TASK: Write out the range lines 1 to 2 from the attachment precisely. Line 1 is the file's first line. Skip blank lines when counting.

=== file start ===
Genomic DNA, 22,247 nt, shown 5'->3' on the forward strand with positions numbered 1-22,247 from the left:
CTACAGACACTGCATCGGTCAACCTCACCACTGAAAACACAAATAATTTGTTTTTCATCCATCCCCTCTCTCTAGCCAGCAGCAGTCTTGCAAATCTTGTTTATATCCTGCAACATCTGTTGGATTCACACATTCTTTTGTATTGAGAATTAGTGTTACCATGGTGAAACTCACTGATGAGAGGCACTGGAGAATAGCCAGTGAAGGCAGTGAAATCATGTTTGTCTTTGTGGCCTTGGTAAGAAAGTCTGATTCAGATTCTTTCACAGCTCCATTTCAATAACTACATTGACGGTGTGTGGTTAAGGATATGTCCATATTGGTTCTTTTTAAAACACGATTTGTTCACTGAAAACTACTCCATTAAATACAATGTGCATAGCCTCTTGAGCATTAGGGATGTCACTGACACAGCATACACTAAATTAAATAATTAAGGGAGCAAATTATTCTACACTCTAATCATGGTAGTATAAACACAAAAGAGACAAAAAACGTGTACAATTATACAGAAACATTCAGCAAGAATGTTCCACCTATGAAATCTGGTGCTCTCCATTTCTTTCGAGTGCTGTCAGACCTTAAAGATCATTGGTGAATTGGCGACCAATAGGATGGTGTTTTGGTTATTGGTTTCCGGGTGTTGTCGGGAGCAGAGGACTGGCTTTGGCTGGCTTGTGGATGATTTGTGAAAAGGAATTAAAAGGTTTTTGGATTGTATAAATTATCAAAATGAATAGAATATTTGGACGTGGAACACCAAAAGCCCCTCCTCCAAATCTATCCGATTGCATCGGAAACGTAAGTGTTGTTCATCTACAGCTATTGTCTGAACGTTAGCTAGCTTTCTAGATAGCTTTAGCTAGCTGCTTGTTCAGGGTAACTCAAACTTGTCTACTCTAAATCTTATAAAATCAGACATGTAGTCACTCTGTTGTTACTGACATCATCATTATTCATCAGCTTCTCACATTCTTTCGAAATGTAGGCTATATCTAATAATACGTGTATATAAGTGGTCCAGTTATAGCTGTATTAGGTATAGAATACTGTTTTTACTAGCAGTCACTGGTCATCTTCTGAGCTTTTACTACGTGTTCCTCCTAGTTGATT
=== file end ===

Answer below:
Genomic DNA, 22,247 nt, shown 5'->3' on the forward strand with positions numbered 1-22,247 from the left:
CTACAGACACTGCATCGGTCAACCTCACCACTGAAAACACAAATAATTTGTTTTTCATCCATCCCCTCTCTCTAGCCAGCAGCAGTCTTGCAAATCTTGTTTATATCCTGCAACATCTGTTGGATTCACACATTCTTTTGTATTGAGAATTAGTGTTACCATGGTGAAACTCACTGATGAGAGGCACTGGAGAATAGCCAGTGAAGGCAGTGAAATCATGTTTGTCTTTGTGGCCTTGGTAAGAAAGTCTGATTCAGATTCTTTCACAGCTCCATTTCAATAACTACATTGACGGTGTGTGGTTAAGGATATGTCCATATTGGTTCTTTTTAAAACACGATTTGTTCACTGAAAACTACTCCATTAAATACAATGTGCATAGCCTCTTGAGCATTAGGGATGTCACTGACACAGCATACACTAAATTAAATAATTAAGGGAGCAAATTATTCTACACTCTAATCATGGTAGTATAAACACAAAAGAGACAAAAAACGTGTACAATTATACAGAAACATTCAGCAAGAATGTTCCACCTATGAAATCTGGTGCTCTCCATTTCTTTCGAGTGCTGTCAGACCTTAAAGATCATTGGTGAATTGGCGACCAATAGGATGGTGTTTTGGTTATTGGTTTCCGGGTGTTGTCGGGAGCAGAGGACTGGCTTTGGCTGGCTTGTGGATGATTTGTGAAAAGGAATTAAAAGGTTTTTGGATTGTATAAATTATCAAAATGAATAGAATATTTGGACGTGGAACACCAAAAGCCCCTCCTCCAAATCTATCCGATTGCATCGGAAACGTAAGTGTTGTTCATCTACAGCTATTGTCTGAACGTTAGCTAGCTTTCTAGATAGCTTTAGCTAGCTGCTTGTTCAGGGTAACTCAAACTTGTCTACTCTAAATCTTATAAAATCAGACATGTAGTCACTCTGTTGTTACTGACATCATCATTATTCATCAGCTTCTCACATTCTTTCGAAATGTAGGCTATATCTAATAATACGTGTATATAAGTGGTCCAGTTATAGCTGTATTAGGTATAGAATACTGTTTTTACTAGCAGTCACTGGTCATCTTCTGAGCTTTTACTACGTGTTCCTCCTAGTTGATT